i love the scenery in this game

Ok but that scene of Jaime leaving King’s Landing was literally beautiful, not just because we’ve been waiting for it for so long, but because the music, the scenery, Nikolaj’s acting, the snow, the way he covered the gold hand (the Lannister gold. He is now just Ser Jaime. It doesn’t matter he is a Lannister.)

Suddenly the air around me feels so much purer

anonymous asked:

I don't understand this concept of "being barred" from progressing in a game, unless you've got a disability, there's nothing stopping you from getting better at a game or beating a tough boss, especially since the game isn't getting any easier after.

One of the common things I hear is that “Well, games are the only medium that prevent player progress. Books and movies don’t do that.” but there’s two issues:

a) Games aren’t books or movies.

People who unironically try to say one should be like the other are downplaying the uniqueness of those mediums and just show that they don’t appreciate it. Games are unique because they require active involvement from the participant; board games, card games, sports, the newspaper Sudoku, etc may have different methods of engaging the player but it’s still working under the same end goal of getting you involved.

John Walker from RPS tried drawing the comparison to wanting to add in the option to skip gameplay to people who want a burger but take off some of the toppings, the tomato. But that’s the problem: Gameplay is not inconsequential. It’s not added fluff that can be easily removed. It’s literally in the name of the medium. Gameplay isn’t the topping, it’s the goddamn meat itself! It’s because of nonsense like this why games journalists get laughed at on a daily basis: they clearly show they don’t appreciate the medium but are utterly stunned when there’s so much blowback from gamers. Gamers balk at dumb reasons like this because regardless of your age, your skill at games, platform of choice: the reason people drop $60 on a game is because they want to play it. Not to just look at pretty pictures and marvel at the scenery, which are the toppings on the burger.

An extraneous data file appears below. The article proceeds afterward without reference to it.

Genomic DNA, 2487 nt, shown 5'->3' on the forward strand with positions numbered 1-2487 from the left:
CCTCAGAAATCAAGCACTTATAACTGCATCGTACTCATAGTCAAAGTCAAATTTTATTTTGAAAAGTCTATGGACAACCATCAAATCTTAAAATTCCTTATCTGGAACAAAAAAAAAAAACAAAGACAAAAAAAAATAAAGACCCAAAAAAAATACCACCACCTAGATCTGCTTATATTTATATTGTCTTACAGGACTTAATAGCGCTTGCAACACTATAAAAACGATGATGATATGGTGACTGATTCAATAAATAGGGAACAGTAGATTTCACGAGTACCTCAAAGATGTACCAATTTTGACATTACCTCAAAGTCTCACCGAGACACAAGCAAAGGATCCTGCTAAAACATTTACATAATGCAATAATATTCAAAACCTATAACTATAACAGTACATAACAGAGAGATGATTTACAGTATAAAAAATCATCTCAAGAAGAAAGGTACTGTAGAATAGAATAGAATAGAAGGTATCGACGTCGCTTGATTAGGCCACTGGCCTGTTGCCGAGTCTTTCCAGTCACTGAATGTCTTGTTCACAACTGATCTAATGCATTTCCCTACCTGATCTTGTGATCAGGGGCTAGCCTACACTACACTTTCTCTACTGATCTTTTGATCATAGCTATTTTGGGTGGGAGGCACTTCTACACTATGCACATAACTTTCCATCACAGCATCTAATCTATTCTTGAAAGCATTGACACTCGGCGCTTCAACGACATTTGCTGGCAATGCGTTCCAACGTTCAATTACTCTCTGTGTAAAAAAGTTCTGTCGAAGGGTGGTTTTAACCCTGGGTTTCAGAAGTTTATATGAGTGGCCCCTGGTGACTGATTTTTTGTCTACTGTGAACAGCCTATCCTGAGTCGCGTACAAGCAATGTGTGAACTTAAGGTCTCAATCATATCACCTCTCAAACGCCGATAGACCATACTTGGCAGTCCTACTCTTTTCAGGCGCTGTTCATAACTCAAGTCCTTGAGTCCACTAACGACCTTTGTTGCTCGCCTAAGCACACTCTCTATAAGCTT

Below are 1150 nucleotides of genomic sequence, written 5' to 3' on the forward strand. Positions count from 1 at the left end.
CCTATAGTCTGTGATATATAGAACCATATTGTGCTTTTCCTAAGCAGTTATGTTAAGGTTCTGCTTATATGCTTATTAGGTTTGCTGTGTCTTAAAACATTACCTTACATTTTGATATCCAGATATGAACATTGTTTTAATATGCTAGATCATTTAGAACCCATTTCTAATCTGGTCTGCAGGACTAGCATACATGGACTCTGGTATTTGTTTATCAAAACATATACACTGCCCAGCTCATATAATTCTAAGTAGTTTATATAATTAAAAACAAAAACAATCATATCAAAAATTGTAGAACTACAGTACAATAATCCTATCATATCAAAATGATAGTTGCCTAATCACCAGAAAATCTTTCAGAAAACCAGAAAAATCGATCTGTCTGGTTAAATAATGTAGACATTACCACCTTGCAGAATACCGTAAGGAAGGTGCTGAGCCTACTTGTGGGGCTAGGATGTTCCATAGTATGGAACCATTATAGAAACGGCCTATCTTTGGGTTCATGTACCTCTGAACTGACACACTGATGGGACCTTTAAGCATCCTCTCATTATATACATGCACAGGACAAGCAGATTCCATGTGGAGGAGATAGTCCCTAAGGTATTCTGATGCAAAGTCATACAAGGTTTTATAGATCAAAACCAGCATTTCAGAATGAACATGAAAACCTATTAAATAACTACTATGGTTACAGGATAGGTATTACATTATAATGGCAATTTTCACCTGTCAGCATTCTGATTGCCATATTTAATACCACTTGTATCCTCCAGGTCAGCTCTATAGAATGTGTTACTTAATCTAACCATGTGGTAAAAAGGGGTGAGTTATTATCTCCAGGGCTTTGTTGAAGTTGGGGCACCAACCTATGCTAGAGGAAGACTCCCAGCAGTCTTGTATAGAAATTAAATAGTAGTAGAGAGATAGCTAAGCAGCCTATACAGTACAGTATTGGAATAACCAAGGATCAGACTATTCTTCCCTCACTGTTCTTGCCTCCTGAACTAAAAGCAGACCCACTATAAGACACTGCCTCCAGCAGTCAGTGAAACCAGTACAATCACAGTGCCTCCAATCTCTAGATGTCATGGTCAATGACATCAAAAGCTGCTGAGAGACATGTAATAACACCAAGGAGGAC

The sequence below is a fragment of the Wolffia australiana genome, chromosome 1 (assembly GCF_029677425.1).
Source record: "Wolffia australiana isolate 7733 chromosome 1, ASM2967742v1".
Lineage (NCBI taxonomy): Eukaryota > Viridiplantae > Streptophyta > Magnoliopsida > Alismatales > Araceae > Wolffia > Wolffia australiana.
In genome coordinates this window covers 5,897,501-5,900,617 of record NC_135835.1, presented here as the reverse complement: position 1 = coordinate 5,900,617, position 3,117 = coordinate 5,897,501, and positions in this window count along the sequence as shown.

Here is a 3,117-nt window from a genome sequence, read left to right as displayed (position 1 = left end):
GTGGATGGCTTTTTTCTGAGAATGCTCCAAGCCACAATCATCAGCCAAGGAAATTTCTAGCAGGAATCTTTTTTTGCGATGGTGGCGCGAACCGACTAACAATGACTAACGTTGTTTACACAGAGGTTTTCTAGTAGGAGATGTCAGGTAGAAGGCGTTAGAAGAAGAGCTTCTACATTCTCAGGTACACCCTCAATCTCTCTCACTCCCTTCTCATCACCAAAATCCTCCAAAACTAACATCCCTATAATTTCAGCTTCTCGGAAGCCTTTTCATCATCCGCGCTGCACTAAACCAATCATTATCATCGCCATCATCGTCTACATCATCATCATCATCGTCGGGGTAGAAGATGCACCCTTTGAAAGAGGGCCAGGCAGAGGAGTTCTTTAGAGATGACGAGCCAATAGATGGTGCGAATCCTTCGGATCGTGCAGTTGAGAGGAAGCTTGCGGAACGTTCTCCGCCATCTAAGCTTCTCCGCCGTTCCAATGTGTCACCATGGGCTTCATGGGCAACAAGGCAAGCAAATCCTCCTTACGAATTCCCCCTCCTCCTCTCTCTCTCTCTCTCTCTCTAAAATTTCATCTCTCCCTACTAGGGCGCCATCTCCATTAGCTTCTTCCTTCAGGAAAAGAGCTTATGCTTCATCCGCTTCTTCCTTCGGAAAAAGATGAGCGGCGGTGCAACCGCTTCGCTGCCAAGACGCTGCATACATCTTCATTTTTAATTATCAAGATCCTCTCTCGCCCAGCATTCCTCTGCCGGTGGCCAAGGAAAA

b) Just because anyone can technically partake in passive activities like watching doesn’t mean that they’ll actually understand it or appreciate the creator’s intent.

Take David Lynch’s Mulholland Drive. I didn’t like the movie, in fact, I think I can honestly say that I hated it and thought it was a huge waste of time. But other people loved it so much that it’s gotten lots of awards and nominations and praise from film buffs and critics. Does this mean David Lynch should make his movies more straightforward for simpletons like me? No. If it was his vision to make Mulholland Drive a clusterfuck mishmash, then that’s fine. I may not like it, but other people clearly do, so instead of me whining for it to fit my tastes, I’ll just go watch Airplane for the 89798234759384th time since it’s a better movie.

There isn’t anything wrong with a game requiring more from the player to proceed because not every game needs to be “accessible”. Not every movie is “accessible”, not every book is an “easy read”: some things require more from the participant and that’s perfectly fine. Games don’t have to be designed for every person in mind and I will always prefer products with a specific niche in mind than ones made with the nebulous and vague goal of “mass appeal”.


These are also the same kinds of people that really push the “games are art” rhetoric, which makes their complaints ironic, because if they were truly serious about that then they’d realize that the value of art is something that varies heavily from person to person. People are unique and have their own tastes, ergo it would only make sense for art to exist to cater to that taste and that taste exclusively.

If game journos had any sense, they’d realize this but they don’t so they get laughed at 24/7 by everyone.